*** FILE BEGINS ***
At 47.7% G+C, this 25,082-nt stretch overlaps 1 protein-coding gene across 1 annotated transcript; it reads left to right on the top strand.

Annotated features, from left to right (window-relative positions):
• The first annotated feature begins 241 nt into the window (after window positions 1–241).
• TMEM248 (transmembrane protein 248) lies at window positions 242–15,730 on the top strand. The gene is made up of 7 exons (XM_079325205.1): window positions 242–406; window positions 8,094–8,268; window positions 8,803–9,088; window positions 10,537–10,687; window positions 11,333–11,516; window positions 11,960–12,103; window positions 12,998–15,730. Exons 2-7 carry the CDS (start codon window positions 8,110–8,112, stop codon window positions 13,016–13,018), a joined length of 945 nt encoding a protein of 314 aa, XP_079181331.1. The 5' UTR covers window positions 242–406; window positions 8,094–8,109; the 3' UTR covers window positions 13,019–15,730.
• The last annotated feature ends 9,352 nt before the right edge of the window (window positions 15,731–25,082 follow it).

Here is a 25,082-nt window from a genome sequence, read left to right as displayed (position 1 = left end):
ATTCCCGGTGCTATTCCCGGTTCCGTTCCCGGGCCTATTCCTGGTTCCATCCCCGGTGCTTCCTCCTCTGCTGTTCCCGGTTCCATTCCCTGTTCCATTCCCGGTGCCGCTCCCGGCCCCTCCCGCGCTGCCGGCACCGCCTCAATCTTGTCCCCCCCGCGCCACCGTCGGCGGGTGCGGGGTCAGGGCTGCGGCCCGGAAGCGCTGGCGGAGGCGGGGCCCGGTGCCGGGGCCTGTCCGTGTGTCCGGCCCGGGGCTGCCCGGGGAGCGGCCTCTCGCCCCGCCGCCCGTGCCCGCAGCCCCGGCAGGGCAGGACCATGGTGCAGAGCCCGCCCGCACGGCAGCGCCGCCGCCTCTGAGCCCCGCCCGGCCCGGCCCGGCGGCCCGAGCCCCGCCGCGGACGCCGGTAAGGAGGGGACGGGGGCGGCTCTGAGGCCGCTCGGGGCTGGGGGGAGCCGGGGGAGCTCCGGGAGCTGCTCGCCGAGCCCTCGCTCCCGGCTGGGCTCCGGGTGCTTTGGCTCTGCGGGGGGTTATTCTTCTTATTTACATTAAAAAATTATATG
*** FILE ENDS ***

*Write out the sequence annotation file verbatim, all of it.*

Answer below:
At 47.7% G+C, this 25,082-nt stretch overlaps 1 protein-coding gene across 1 annotated transcript; it reads left to right on the top strand.

Annotated features, from left to right (window-relative positions):
• The first annotated feature begins 241 nt into the window (after window positions 1–241).
• TMEM248 (transmembrane protein 248) lies at window positions 242–15,730 on the top strand. The gene is made up of 7 exons (XM_079325205.1): window positions 242–406; window positions 8,094–8,268; window positions 8,803–9,088; window positions 10,537–10,687; window positions 11,333–11,516; window positions 11,960–12,103; window positions 12,998–15,730. Exons 2-7 carry the CDS (start codon window positions 8,110–8,112, stop codon window positions 13,016–13,018), a joined length of 945 nt encoding a protein of 314 aa, XP_079181331.1. The 5' UTR covers window positions 242–406; window positions 8,094–8,109; the 3' UTR covers window positions 13,019–15,730.
• The last annotated feature ends 9,352 nt before the right edge of the window (window positions 15,731–25,082 follow it).

Here is a 25,082-nt window from a genome sequence, read left to right as displayed (position 1 = left end):
ATTCCCGGTGCTATTCCCGGTTCCGTTCCCGGGCCTATTCCTGGTTCCATCCCCGGTGCTTCCTCCTCTGCTGTTCCCGGTTCCATTCCCTGTTCCATTCCCGGTGCCGCTCCCGGCCCCTCCCGCGCTGCCGGCACCGCCTCAATCTTGTCCCCCCCGCGCCACCGTCGGCGGGTGCGGGGTCAGGGCTGCGGCCCGGAAGCGCTGGCGGAGGCGGGGCCCGGTGCCGGGGCCTGTCCGTGTGTCCGGCCCGGGGCTGCCCGGGGAGCGGCCTCTCGCCCCGCCGCCCGTGCCCGCAGCCCCGGCAGGGCAGGACCATGGTGCAGAGCCCGCCCGCACGGCAGCGCCGCCGCCTCTGAGCCCCGCCCGGCCCGGCCCGGCGGCCCGAGCCCCGCCGCGGACGCCGGTAAGGAGGGGACGGGGGCGGCTCTGAGGCCGCTCGGGGCTGGGGGGAGCCGGGGGAGCTCCGGGAGCTGCTCGCCGAGCCCTCGCTCCCGGCTGGGCTCCGGGTGCTTTGGCTCTGCGGGGGGTTATTCTTCTTATTTACATTAAAAAATTATATG